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What is full-grain leather?


If you’re a fan of leather, like us, it may have left you asking yourself, ‘What is full grain leather?’ And, ‘What makes it different from other types of leather?’ Put simply, full-grain leather is recognised as being the best type of leather.

Not all leather is created equal, as you will soon learn, and the quality can differ drastically between the different types, but we’ll try to simplify all that.

In essence, leather is made from tanning the rawhide of an animal, usually cows (but other animals aren’t uncommon). There are many other factors that come into what defines ‘good’ leather, such as tanning (as mentioned in the ‘Vegetable-tanned Vachetta Leather’ section), but leather grain is one of the most important of these - and what we’ll be focusing on.

So let’s unpack what we mean by leather grain:

Types of leather grain

In a hide, you have three separate and distinct layers: the epidermis, the thin outer layer; the thick central layer, often referred to as the corium or dermis; and the fatty subcutaneous layer.

Once the two sandwiching layers have been removed, the corium is the element which is used to produce leather. Different types of leather grains are the different layers of this corium, which have individual grain patterns.

It should be noted, the grain patterns in this post are focused on cows’ leather, but their qualities are similar between leathers from most animals. The four main types of leather grain are full-grain, top-grain, corrected grain and ‘genuine leather.’

Full-grain leather

Called ‘full-grain leather’ because it is the grain pattern from the outermost layer of skin. This is the strongest part of the hide, and it produces the most durable leather, like Nappa

Crucially, full-grain leather has a natural leather surface. It is not altered, so any natural markings, that are sometimes classed as ‘blemishes,’ will be visible to the naked eye. So for example, if an animal has certain scars, bites, wrinkles or has even been branded, this would remain once the hide is tanned.

This makes each and every piece of full-grain leather completely unique. Other factors such as where the cow is raised, and how well it is treated, can also result in differing appearance. Generally, free-roaming cattle and colder climates make for better, thicker and healthier hides.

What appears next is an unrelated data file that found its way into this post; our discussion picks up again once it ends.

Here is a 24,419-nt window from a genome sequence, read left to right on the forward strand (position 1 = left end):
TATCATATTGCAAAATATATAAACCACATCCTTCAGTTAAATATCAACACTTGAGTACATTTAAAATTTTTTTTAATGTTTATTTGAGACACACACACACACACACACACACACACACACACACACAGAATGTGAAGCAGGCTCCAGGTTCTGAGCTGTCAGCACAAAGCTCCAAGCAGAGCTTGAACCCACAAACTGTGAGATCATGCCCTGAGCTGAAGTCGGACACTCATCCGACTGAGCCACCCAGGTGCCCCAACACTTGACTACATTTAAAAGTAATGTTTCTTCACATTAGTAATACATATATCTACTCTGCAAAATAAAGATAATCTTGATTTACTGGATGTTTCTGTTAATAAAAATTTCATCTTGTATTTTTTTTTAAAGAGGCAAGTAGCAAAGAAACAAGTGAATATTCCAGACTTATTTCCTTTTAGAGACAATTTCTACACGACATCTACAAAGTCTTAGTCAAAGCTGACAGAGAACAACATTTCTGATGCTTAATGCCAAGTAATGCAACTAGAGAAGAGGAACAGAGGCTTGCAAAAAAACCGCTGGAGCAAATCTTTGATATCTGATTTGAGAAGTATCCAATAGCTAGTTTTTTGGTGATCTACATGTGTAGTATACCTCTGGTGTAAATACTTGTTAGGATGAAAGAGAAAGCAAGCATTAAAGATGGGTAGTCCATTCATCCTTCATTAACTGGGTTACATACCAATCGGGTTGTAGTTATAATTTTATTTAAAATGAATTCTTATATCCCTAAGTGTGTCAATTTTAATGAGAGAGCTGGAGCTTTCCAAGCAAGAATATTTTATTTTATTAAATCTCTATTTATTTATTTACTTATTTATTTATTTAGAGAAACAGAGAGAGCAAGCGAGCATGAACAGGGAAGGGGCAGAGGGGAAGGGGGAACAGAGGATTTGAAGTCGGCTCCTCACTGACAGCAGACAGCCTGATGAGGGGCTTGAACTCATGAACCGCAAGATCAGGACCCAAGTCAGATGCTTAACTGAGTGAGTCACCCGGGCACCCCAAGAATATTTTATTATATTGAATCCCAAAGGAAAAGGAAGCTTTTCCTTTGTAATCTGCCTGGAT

Full-grain leather also develops a natural patina as time goes on, giving it more of an authentic or ‘vintage’ look and feel. So if you see a leather item with individuality and a hand-crafted style to it, it will most likely be full-grain, which is what we use for all of our products.

At Carl Friedrik, we want to combine modern design and functionality, with the more traditional aesthetic of full-grain leather. Our leather is natural full-grain leather of the Vachetta variety. This smooth, vegetable-tanned, full-grain leather is quite supple, as a result of more fats and oils being used in tanning, with minimal surface finish.

Top-grain leather

The term ‘top-grain leather’ can be a bit of a misleading moniker. It means that the grain layer itself has been altered, but the top layer of this remains intact. Contrary to what the name suggests, it is not the best or the ‘top’ quality of leather.

As the outer layer, which contains the toughest fibres, has often been sanded down, the durability of the leather is reduced and it is weaker than its full-grain counterpart. More of the hide can be used in this process, which makes this type of leather more widely available and less expensive than full-grain.

Most full-grain and top-grain leather is aniline coloured with natural dye which gives it an ‘unfinished’ and natural look, whilst still feeling soft to the touch. Semi-aniline leather, on the other hand, goes one step further by having a protective coating applied to it in addition to the dye. A common pitfall: ‘semi-aniline’ does not mean that it is only partially treated!

Corrected-grain leather

‘Corrected grain’ describes a piece of leather after it has had any natural blemishes or ‘imperfections’ removed. An artificial grain is then embossed over it to try to emulate the original full or top grain.

Genuine leather

Genuine leather has become a bit of a catch-all term in the retail industry and can be rather misleading to consumers. You may assume that an item being made from genuine leather means that it is of a high quality, but this isn’t always true.

Typically a product or item being described as ‘genuine leather’ means that it will be made of significantly lower quality than full-grain or top grain leather.=